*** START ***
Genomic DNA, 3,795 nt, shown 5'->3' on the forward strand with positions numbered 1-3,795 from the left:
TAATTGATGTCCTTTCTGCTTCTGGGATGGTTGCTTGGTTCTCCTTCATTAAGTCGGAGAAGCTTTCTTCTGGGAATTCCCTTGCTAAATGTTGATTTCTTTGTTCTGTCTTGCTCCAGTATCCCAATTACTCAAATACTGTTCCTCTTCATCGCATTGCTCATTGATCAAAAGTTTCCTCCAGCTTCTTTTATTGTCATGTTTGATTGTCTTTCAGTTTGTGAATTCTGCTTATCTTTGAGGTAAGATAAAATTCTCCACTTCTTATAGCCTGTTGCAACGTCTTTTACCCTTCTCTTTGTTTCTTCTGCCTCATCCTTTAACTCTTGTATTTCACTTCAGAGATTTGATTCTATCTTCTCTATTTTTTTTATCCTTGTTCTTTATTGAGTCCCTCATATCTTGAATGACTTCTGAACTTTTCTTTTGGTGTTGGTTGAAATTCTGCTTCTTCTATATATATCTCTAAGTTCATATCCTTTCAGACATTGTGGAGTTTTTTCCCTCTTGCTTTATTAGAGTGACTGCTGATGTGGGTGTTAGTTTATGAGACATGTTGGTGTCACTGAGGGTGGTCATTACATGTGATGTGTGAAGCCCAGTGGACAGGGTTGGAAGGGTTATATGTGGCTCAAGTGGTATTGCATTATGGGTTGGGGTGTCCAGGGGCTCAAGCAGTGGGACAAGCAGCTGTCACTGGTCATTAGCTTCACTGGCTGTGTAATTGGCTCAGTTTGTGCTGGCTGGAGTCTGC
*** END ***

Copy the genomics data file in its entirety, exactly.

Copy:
Genomic DNA, 3,795 nt, shown 5'->3' on the forward strand with positions numbered 1-3,795 from the left:
TAATTGATGTCCTTTCTGCTTCTGGGATGGTTGCTTGGTTCTCCTTCATTAAGTCGGAGAAGCTTTCTTCTGGGAATTCCCTTGCTAAATGTTGATTTCTTTGTTCTGTCTTGCTCCAGTATCCCAATTACTCAAATACTGTTCCTCTTCATCGCATTGCTCATTGATCAAAAGTTTCCTCCAGCTTCTTTTATTGTCATGTTTGATTGTCTTTCAGTTTGTGAATTCTGCTTATCTTTGAGGTAAGATAAAATTCTCCACTTCTTATAGCCTGTTGCAACGTCTTTTACCCTTCTCTTTGTTTCTTCTGCCTCATCCTTTAACTCTTGTATTTCACTTCAGAGATTTGATTCTATCTTCTCTATTTTTTTTATCCTTGTTCTTTATTGAGTCCCTCATATCTTGAATGACTTCTGAACTTTTCTTTTGGTGTTGGTTGAAATTCTGCTTCTTCTATATATATCTCTAAGTTCATATCCTTTCAGACATTGTGGAGTTTTTTCCCTCTTGCTTTATTAGAGTGACTGCTGATGTGGGTGTTAGTTTATGAGACATGTTGGTGTCACTGAGGGTGGTCATTACATGTGATGTGTGAAGCCCAGTGGACAGGGTTGGAAGGGTTATATGTGGCTCAAGTGGTATTGCATTATGGGTTGGGGTGTCCAGGGGCTCAAGCAGTGGGACAAGCAGCTGTCACTGGTCATTAGCTTCACTGGCTGTGTAATTGGCTCAGTTTGTGCTGGCTGGAGTCTGC